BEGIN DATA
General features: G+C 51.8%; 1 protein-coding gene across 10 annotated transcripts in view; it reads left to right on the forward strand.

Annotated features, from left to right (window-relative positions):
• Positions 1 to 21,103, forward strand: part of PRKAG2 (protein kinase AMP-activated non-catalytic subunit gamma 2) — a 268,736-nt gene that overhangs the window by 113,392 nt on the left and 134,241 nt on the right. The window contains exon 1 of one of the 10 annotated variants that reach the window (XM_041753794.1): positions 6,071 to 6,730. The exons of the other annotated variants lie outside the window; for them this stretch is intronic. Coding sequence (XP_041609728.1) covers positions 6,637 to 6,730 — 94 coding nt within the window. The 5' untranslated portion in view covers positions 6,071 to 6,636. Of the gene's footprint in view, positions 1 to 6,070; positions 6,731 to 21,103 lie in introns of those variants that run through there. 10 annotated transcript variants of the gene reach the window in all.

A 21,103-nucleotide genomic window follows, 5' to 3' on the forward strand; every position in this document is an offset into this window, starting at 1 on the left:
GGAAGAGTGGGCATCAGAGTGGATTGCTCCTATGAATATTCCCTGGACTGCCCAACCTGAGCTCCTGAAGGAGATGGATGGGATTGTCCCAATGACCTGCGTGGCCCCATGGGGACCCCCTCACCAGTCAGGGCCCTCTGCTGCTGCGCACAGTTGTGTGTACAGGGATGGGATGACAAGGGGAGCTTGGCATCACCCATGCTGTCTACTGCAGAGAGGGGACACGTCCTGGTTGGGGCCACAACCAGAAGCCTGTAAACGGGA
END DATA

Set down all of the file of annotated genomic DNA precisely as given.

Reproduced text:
General features: G+C 51.8%; 1 protein-coding gene across 10 annotated transcripts in view; it reads left to right on the forward strand.

Annotated features, from left to right (window-relative positions):
• Positions 1 to 21,103, forward strand: part of PRKAG2 (protein kinase AMP-activated non-catalytic subunit gamma 2) — a 268,736-nt gene that overhangs the window by 113,392 nt on the left and 134,241 nt on the right. The window contains exon 1 of one of the 10 annotated variants that reach the window (XM_041753794.1): positions 6,071 to 6,730. The exons of the other annotated variants lie outside the window; for them this stretch is intronic. Coding sequence (XP_041609728.1) covers positions 6,637 to 6,730 — 94 coding nt within the window. The 5' untranslated portion in view covers positions 6,071 to 6,636. Of the gene's footprint in view, positions 1 to 6,070; positions 6,731 to 21,103 lie in introns of those variants that run through there. 10 annotated transcript variants of the gene reach the window in all.

A 21,103-nucleotide genomic window follows, 5' to 3' on the forward strand; every position in this document is an offset into this window, starting at 1 on the left:
GGAAGAGTGGGCATCAGAGTGGATTGCTCCTATGAATATTCCCTGGACTGCCCAACCTGAGCTCCTGAAGGAGATGGATGGGATTGTCCCAATGACCTGCGTGGCCCCATGGGGACCCCCTCACCAGTCAGGGCCCTCTGCTGCTGCGCACAGTTGTGTGTACAGGGATGGGATGACAAGGGGAGCTTGGCATCACCCATGCTGTCTACTGCAGAGAGGGGACACGTCCTGGTTGGGGCCACAACCAGAAGCCTGTAAACGGGA